Extended Period Simulation and Hydraulic Study for Town of Avon, MA Water Division

Tata & Howard completed an Extended Period Simulation (EPS) hydraulic model of the water distribution system for the Town of Avon, Massachusetts. An EPS model was created to account for changes in the water distribution system over an extended period to include peak and minimum demands during both the summer and winter months. These changes included tank levels, pump controls, value operation, and demand variations.

The EPS model was used to estimate the water age in the water distribution system under winter and summer demand conditions. Water age is the time water takes to travel from a water supply source to a point within the distribution system.  It is used as an indicator of water quality based on the assumption that the older the water is, the greater the likelihood that water quality has deteriorated.  According to MassDEP Finished Water Storage Guidelines, a three to five-day complete water turnover is recommended in water storage tanks.

The EPS model was also utilized to evaluate the Town’s existing system operations. The model was used to determine the optimal tank operating range and the impact of the run times on the well pumps. Simulations were performed on both the Center Street and Page Street Tanks to evaluate operations under existing and projected average day demand (ADD), maximum day demand (MDD), and peak hour demands with a minimum pressure of 35 psi maintained throughout the distribution system.

In addition to analyzing the tank optimal operating levels, changes to the existing pump operations and the effect on tank levels and water age were evaluated. Two modified pump operations scenarios were evaluated. Both scenarios were run with the existing tank water level controls and allowing the Page Street Tank to drop four feet.  A second modified pump operation scenario evaluated the Town’s lead/lag system. Results for the pump and tank level operations under these simulations were recorded for both summer and winter operations.

Based on the results from each operational modification, Tata & Howard made several recommendations for improvement to the water distribution system. These included allowing the water level in the Page Street and Central Street tanks to drop an additional six feet to improve water age during both the summer and winter demands.

In addition, to help improve the water age in the tanks to an optimal three to five-day complete water turnover as recommended by MassDEP Finished Water Storage Guidelines, Tata & Howard suggested installing mixing systems in each tank.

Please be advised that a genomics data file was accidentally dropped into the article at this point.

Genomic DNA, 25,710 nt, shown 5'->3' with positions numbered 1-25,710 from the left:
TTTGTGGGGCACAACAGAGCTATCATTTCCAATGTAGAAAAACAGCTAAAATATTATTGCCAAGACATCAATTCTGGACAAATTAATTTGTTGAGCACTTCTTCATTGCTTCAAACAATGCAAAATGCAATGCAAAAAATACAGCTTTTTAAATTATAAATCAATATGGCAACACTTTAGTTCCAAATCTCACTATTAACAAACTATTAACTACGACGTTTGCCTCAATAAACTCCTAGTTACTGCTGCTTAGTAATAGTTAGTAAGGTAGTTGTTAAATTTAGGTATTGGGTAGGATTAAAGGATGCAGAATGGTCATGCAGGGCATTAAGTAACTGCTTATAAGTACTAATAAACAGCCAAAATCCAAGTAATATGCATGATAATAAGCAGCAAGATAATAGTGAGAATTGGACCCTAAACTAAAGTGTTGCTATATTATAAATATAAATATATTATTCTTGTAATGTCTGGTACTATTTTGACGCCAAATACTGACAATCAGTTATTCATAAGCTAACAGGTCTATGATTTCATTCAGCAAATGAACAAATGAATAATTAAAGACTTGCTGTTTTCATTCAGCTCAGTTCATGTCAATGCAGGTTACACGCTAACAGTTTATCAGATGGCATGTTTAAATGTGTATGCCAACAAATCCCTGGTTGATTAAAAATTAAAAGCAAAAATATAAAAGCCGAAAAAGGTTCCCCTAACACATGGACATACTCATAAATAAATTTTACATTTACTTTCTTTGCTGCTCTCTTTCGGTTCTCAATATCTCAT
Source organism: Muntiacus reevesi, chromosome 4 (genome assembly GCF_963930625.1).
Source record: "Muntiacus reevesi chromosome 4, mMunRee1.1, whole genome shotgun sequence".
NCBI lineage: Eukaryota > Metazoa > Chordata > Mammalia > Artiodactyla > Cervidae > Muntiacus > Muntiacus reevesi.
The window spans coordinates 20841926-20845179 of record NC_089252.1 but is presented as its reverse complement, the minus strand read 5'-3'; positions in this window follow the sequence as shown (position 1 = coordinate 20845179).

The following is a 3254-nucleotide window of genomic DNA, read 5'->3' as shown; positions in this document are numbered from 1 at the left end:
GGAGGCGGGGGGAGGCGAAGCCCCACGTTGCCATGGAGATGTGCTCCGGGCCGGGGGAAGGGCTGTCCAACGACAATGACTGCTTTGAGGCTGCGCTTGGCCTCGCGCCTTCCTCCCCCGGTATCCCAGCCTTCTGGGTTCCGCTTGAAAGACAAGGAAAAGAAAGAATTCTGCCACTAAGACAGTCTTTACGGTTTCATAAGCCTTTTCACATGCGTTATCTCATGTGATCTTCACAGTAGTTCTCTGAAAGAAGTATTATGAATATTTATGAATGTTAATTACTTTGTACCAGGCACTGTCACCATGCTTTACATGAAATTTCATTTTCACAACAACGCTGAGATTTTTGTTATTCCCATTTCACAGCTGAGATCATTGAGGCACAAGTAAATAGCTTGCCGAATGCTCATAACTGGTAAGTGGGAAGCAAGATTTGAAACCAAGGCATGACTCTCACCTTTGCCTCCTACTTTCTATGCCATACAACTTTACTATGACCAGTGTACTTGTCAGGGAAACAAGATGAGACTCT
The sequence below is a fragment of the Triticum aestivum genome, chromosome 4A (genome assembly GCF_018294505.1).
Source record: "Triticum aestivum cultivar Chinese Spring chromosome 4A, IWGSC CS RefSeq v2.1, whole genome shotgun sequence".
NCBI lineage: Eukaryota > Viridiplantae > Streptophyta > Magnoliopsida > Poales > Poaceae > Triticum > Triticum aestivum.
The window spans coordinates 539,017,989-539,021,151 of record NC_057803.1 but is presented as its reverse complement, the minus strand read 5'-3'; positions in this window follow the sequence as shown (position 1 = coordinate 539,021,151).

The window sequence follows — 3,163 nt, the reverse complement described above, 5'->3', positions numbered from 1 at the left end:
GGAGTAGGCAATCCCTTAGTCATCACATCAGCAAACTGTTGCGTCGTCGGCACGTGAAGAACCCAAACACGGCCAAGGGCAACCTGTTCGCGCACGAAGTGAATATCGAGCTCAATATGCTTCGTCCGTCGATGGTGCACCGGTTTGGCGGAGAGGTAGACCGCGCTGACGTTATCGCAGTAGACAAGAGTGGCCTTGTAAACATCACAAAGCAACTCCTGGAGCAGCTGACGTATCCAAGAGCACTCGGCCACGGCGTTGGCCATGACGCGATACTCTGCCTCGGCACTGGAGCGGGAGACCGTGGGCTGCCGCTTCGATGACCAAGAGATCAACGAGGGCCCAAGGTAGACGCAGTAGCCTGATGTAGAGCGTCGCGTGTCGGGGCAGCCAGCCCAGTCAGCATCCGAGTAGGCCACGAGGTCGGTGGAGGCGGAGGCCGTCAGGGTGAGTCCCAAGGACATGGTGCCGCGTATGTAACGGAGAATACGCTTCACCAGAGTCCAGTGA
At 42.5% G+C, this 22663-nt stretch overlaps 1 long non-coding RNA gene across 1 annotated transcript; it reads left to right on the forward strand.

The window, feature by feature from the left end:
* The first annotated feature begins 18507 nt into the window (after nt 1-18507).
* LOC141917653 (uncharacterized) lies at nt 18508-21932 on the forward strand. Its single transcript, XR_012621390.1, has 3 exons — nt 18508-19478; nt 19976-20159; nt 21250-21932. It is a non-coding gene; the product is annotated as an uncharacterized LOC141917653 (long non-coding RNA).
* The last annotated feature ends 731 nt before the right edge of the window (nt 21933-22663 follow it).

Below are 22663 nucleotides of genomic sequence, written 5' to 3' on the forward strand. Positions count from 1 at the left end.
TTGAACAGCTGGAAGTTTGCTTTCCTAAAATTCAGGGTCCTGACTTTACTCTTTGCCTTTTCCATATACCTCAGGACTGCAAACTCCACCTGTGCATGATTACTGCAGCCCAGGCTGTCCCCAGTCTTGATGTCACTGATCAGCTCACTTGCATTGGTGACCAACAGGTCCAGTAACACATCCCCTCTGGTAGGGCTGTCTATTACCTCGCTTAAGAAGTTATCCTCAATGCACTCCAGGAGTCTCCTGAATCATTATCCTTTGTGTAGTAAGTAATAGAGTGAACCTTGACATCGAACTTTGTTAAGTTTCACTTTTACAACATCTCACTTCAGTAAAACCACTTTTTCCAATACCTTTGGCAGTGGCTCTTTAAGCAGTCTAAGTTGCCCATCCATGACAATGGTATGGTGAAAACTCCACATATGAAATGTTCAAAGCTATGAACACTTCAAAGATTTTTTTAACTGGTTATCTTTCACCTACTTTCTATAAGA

Burbank Tank Rehabilitation – Millbury, MA

Burbank Tank, Millbury, MA  The Burbank Tank is a 110-year-old buried fieldstone tank located in Millbury, MA.  Due to concerns from MassDEP on the age and condition of the tank, the Aquarion Water Company contracted Tata & Howard to provide design specifications and DN Tanks was selected as the tank rehabilitation contractor for installing shotcreting lining to the fieldstone walls, pouring a new concrete floor and removing pipes within the tank that are no longer in use.  While the proposed work is not a structural fix for the tank, shotcreting the walls will reduce potential root intrusion, seal up areas of lost mortar, and reduce the potential for leakage.  The rehabilitation was undertaken in early 2017 and completed in 8 weeks.

The Burbank Tank is the only storage tank in the water distribution system.  Therefore, careful planning and evaluation of the system using the hydraulic model was required to review the options for operations without storage for an extended period of time.

Worcester, Massachusetts Hydraulic Modeling Services and Capital Efficiency Plan™

Tata & Howard completed a hydraulic model update and Capital Efficiency Plan™ for the City of Worcester. As part of the project, Tata & Howard updated and verified the City’s existing hydraulic model, which has over 550 miles of water main.  Work included three days of fire flow tests throughout the City and allocation of demands using up-to-date billing and parcel data.  Phase II of the project, the Capital Efficiency Plan™, identified and prioritized areas for improvement within the distribution system.  Our services included evaluating the condition of the existing distribution system infrastructure to determine the adequacy of meeting present and future demands, calculating needed storage requirements, assessing and prioritizing system improvements, reviewing and evaluating typical fire flows throughout the system, creating a pipe asset management rating system, and recommending improvements to the distribution system.

Tata & Howard calibrated the hydraulic model under extended period simulation for an evaluation of the Super High Service Area with the Chester Street Tank off-line due to rehabilitation.  The configuration of the service area included two distinct zones.  The Chester Street Tank is located in one area and the Howland Hill and Apricot Tanks are located in the other area.  To remove the Chester Street Tank from service, an evaluation of supply and pressures needed to be completed.  The results of the analysis included running both zones off the Apricot Tank and utilizing the Chester Street Pump Station to maintain pressures within the vicinity of the Chester Street Tank.

M36 Water Audit, Wayland, MA